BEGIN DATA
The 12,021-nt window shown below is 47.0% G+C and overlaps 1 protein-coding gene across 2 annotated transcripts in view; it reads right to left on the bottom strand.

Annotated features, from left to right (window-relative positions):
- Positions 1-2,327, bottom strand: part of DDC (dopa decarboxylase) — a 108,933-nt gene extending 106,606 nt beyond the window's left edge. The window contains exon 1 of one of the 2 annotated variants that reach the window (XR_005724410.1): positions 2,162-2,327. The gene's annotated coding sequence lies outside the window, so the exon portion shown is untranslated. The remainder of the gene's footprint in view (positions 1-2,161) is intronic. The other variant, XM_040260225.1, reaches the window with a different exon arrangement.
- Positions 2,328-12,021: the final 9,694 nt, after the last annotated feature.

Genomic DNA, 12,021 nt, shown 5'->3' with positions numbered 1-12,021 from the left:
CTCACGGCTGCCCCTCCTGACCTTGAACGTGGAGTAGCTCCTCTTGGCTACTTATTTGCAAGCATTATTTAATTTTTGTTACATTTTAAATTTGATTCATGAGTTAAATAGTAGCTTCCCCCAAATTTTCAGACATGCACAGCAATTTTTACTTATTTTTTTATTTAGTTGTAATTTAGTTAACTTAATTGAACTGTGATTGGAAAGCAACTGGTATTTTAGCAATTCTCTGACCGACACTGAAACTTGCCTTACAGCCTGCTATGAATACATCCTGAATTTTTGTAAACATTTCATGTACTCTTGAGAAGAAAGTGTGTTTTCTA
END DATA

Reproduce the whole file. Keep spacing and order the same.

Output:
The 12,021-nt window shown below is 47.0% G+C and overlaps 1 protein-coding gene across 2 annotated transcripts in view; it reads right to left on the bottom strand.

Annotated features, from left to right (window-relative positions):
- Positions 1-2,327, bottom strand: part of DDC (dopa decarboxylase) — a 108,933-nt gene extending 106,606 nt beyond the window's left edge. The window contains exon 1 of one of the 2 annotated variants that reach the window (XR_005724410.1): positions 2,162-2,327. The gene's annotated coding sequence lies outside the window, so the exon portion shown is untranslated. The remainder of the gene's footprint in view (positions 1-2,161) is intronic. The other variant, XM_040260225.1, reaches the window with a different exon arrangement.
- Positions 2,328-12,021: the final 9,694 nt, after the last annotated feature.

Genomic DNA, 12,021 nt, shown 5'->3' with positions numbered 1-12,021 from the left:
CTCACGGCTGCCCCTCCTGACCTTGAACGTGGAGTAGCTCCTCTTGGCTACTTATTTGCAAGCATTATTTAATTTTTGTTACATTTTAAATTTGATTCATGAGTTAAATAGTAGCTTCCCCCAAATTTTCAGACATGCACAGCAATTTTTACTTATTTTTTTATTTAGTTGTAATTTAGTTAACTTAATTGAACTGTGATTGGAAAGCAACTGGTATTTTAGCAATTCTCTGACCGACACTGAAACTTGCCTTACAGCCTGCTATGAATACATCCTGAATTTTTGTAAACATTTCATGTACTCTTGAGAAGAAAGTGTGTTTTCTA